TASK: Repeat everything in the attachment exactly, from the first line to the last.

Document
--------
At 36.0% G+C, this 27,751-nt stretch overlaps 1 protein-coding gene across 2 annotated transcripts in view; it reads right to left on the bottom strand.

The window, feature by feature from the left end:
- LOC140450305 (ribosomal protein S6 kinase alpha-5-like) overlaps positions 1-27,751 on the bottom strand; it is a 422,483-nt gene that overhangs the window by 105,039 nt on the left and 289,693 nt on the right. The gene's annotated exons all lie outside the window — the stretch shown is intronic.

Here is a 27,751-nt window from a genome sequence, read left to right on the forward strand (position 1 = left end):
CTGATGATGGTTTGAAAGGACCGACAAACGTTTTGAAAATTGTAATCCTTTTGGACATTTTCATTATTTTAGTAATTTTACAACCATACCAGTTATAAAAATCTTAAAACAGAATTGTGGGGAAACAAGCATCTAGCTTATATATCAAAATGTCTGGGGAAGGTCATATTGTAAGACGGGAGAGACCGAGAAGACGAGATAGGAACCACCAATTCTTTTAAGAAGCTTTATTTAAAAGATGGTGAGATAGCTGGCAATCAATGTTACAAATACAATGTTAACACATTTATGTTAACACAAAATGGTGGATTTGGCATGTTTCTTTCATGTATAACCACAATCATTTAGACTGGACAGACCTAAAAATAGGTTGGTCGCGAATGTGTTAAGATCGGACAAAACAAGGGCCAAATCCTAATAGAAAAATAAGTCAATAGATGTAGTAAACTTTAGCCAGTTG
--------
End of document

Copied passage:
At 36.0% G+C, this 27,751-nt stretch overlaps 1 protein-coding gene across 2 annotated transcripts in view; it reads right to left on the bottom strand.

The window, feature by feature from the left end:
- LOC140450305 (ribosomal protein S6 kinase alpha-5-like) overlaps positions 1-27,751 on the bottom strand; it is a 422,483-nt gene that overhangs the window by 105,039 nt on the left and 289,693 nt on the right. The gene's annotated exons all lie outside the window — the stretch shown is intronic.

Here is a 27,751-nt window from a genome sequence, read left to right on the forward strand (position 1 = left end):
CTGATGATGGTTTGAAAGGACCGACAAACGTTTTGAAAATTGTAATCCTTTTGGACATTTTCATTATTTTAGTAATTTTACAACCATACCAGTTATAAAAATCTTAAAACAGAATTGTGGGGAAACAAGCATCTAGCTTATATATCAAAATGTCTGGGGAAGGTCATATTGTAAGACGGGAGAGACCGAGAAGACGAGATAGGAACCACCAATTCTTTTAAGAAGCTTTATTTAAAAGATGGTGAGATAGCTGGCAATCAATGTTACAAATACAATGTTAACACATTTATGTTAACACAAAATGGTGGATTTGGCATGTTTCTTTCATGTATAACCACAATCATTTAGACTGGACAGACCTAAAAATAGGTTGGTCGCGAATGTGTTAAGATCGGACAAAACAAGGGCCAAATCCTAATAGAAAAATAAGTCAATAGATGTAGTAAACTTTAGCCAGTTG